The coronavirus disease (COVID-19) has canceled in-person spring semester classes for students around the world, and students were forced to abruptly move out of their university housing and transition to online classes.
With normalcy being so far out of sight, what's next for university classes?
Boston University is the first American university to publicly consider extending its remote learning until January 2021. It's likely that many other universities will follow suit, given that health officials could extend social distancing through 2020.
For students who wish to return to school fall semester, there's still hope: Universities are preparing to delay their semester’s start date, switching to shorter term lengths and creating in-person classes that follow health officials’ social-distancing guidelines.
With no guarantee of resuming normal classes in the near future, universities are expecting enrollment to plummet.
High school seniors face difficulty choosing a university when accepted students' events and orientations have been canceled. International students worry about traveling and obtaining their visas. Others plan to transfer to community college or a cheaper online school.
I asked my friends if they would continue remote learning if it is extended through the fall semester, and I got mixed reactions, ranging from “I would not be going back to school in the fall” to “I would hate for them to be online, but I would if I had to.”
Before talk of extended online classes even arose, I decided that I would not continue university schooling if remote learning continued into the fall semester.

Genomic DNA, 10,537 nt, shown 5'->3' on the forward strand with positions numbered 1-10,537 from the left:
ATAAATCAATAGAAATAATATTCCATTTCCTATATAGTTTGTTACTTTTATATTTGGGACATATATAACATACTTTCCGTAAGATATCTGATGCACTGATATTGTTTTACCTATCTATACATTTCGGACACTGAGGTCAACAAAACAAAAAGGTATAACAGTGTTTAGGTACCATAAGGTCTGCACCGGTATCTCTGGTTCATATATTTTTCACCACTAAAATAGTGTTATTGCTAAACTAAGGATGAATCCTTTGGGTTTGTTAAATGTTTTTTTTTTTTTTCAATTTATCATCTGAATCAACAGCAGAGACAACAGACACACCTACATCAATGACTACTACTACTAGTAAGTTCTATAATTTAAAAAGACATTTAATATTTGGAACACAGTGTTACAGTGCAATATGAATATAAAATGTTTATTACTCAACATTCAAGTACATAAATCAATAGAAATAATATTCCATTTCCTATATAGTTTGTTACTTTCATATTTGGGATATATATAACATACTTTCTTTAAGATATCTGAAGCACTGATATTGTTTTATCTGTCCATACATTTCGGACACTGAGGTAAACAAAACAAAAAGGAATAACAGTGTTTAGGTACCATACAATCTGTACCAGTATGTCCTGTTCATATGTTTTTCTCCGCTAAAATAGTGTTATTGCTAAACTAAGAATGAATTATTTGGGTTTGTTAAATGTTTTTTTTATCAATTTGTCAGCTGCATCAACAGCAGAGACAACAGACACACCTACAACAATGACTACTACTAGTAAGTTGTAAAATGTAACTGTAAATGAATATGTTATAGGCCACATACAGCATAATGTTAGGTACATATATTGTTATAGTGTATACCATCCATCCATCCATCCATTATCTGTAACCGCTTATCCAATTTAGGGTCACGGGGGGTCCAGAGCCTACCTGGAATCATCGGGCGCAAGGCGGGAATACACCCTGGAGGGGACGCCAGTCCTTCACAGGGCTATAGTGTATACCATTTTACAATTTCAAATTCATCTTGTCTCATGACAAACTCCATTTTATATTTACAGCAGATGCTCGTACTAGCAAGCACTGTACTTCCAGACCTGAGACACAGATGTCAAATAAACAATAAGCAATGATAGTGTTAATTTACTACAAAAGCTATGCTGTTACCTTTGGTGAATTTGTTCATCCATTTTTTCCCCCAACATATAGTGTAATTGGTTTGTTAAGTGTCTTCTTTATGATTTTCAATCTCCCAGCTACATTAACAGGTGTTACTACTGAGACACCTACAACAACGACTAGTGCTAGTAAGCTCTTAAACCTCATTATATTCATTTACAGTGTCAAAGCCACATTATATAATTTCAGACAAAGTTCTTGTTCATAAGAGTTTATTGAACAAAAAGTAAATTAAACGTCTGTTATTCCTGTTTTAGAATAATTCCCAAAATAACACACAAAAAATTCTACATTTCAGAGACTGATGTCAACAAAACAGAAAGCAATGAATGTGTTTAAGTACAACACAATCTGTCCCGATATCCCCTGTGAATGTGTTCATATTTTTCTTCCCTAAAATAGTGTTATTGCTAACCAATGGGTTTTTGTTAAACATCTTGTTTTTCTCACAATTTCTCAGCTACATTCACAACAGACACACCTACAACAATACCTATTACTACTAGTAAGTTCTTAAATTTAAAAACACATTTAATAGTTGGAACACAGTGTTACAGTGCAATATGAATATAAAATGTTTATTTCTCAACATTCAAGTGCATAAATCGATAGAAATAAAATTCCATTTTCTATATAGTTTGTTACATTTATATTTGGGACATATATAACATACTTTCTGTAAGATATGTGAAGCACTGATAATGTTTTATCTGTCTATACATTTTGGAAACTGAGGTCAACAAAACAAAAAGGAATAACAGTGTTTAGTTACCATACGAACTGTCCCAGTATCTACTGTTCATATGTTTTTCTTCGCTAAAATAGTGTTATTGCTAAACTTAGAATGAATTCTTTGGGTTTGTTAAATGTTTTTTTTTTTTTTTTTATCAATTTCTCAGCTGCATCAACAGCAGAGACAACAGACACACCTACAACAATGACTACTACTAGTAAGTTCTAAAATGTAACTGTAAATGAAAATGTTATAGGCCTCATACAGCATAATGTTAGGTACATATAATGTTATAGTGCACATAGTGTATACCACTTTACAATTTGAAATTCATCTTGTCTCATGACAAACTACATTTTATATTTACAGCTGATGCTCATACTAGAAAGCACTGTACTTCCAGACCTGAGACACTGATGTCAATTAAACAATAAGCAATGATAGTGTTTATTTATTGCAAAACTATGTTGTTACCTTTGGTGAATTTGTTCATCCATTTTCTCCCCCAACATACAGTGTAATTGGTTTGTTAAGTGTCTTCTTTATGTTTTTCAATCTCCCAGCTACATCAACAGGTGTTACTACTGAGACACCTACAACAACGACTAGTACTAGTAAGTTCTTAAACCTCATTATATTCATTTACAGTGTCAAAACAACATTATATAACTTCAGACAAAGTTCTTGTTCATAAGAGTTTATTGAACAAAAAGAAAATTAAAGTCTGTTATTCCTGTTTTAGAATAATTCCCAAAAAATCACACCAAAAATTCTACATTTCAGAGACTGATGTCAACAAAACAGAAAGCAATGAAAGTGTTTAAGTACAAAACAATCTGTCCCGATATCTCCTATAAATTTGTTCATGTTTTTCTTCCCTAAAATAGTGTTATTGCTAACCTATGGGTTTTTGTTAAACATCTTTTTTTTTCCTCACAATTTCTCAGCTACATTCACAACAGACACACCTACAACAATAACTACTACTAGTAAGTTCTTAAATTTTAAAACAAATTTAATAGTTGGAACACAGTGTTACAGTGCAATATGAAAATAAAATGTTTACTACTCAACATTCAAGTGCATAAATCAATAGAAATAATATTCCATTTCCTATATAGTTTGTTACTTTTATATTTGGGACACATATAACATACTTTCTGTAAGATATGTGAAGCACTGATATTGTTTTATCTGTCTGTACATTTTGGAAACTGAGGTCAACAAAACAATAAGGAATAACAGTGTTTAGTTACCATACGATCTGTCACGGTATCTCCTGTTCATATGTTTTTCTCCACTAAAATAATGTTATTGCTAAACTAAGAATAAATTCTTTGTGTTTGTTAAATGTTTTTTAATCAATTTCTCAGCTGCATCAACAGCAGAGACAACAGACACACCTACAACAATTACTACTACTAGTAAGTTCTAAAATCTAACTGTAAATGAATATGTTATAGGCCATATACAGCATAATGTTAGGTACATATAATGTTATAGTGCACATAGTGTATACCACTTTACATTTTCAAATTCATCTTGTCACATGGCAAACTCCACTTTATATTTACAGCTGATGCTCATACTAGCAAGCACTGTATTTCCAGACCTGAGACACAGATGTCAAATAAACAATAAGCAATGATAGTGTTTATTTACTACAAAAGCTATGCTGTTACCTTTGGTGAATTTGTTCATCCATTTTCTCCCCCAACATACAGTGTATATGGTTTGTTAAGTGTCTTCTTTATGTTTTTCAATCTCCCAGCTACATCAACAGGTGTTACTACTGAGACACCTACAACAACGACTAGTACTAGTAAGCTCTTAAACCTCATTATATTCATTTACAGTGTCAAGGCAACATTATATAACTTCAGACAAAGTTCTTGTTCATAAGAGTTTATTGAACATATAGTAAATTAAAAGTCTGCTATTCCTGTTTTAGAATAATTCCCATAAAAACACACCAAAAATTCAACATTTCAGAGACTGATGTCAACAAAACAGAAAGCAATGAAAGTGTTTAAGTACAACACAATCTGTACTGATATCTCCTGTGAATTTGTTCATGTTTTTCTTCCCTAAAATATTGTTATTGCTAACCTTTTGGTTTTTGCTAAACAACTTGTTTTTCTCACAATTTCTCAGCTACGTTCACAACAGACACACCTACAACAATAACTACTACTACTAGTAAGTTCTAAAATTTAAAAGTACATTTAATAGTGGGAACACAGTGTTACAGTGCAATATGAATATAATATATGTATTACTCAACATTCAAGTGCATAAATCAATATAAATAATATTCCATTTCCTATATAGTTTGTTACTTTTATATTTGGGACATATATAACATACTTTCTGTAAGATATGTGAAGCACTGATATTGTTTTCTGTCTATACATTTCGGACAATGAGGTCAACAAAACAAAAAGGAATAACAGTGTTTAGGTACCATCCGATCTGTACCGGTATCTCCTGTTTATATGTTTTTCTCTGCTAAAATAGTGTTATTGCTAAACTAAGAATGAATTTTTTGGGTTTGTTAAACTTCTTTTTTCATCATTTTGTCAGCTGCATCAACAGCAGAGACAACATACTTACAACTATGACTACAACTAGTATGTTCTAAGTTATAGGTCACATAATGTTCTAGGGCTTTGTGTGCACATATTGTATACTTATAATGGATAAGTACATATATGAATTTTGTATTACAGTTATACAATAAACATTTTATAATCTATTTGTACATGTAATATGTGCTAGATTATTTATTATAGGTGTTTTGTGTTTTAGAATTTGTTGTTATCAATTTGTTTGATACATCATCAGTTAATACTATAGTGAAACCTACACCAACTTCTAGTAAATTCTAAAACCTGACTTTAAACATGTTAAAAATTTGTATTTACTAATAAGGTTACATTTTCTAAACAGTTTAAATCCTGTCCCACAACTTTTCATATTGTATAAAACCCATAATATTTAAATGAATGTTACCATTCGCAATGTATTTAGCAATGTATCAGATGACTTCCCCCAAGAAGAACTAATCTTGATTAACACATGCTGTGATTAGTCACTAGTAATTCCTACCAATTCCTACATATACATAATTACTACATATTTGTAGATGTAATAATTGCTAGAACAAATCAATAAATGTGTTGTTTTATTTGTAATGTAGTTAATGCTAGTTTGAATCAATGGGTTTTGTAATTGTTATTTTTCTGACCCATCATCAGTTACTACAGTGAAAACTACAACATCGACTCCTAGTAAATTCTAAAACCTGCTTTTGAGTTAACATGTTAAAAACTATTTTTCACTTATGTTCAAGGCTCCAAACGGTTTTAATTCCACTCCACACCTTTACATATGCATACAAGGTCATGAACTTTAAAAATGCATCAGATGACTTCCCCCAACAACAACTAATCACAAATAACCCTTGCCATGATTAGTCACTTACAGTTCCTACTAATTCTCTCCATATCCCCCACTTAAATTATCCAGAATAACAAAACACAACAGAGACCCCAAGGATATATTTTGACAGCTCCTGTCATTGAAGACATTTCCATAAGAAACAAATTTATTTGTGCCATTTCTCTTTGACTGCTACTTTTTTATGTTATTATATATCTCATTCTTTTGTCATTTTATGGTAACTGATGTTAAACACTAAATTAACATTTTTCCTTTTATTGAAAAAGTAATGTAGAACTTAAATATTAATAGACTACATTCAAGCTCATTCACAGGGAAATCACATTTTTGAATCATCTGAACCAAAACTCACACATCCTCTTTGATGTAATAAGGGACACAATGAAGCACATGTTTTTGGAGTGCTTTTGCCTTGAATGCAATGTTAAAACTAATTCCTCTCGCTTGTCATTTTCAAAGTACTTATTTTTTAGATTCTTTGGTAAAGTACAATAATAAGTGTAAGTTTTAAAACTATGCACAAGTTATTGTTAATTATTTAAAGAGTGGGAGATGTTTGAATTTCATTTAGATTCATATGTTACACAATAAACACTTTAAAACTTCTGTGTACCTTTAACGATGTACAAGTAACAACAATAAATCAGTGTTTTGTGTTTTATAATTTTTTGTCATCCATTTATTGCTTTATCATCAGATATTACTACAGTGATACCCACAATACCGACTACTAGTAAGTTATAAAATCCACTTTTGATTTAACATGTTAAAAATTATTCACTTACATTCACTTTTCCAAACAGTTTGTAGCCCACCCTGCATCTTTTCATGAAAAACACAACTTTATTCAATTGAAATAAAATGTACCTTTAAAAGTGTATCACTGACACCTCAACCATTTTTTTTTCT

I hate online school. I'm an extroverted person who loves their major and genuinely enjoys going to class. I'm so appreciative of the work my professors have done to ease our online transition, but I just cannot grasp or enjoy school when it’s completely virtual.
Each person learns differently. I'm not someone that thinks staring at my computer all day, typing responses in place of real discussions, watching virtual lectures and commenting questions and attending classes via my childhood bedroom substitutes the impact of going to college.
As a student that lived off campus, I didn't get housing or meal plan refunds because I didn’t pay the school for that in the first place. My rent is still due each month for an apartment I can no longer live in, and I'm continuing to pay, in full, for a university I feel like I don’t really attend anymore.
Journalism and Economics, my majors, are among the easier majors to study virtually. Zoom calls, virtual lectures, chat rooms and hangouts ensure we're still getting the information we signed up to receive. It's harder to retain new knowledge when so much more is being thrown at you, only to compensate for what's missing: the classroom dynamic.
I refuse to pay for an education I don’t feel I can grasp completely, and I refuse to waste an entire semester of my college life.
I would rather wait to attend school normally than continue to attend through my laptop. As a rising junior, I'm already sad about how quickly college has gone by, and my heart breaks for seniors whose last events and commencements were canceled. This is not the college experience any of us signed up for. We didn’t have a choice this semester, but we do for the fall.
I would love nothing more than to go back to school. I signed a lease for an apartment with my friends that I don’t want to be forced to break. I miss walking to class, study dates with friends and my home away from home. If I have to wait until January to get that back, I’m okay with that.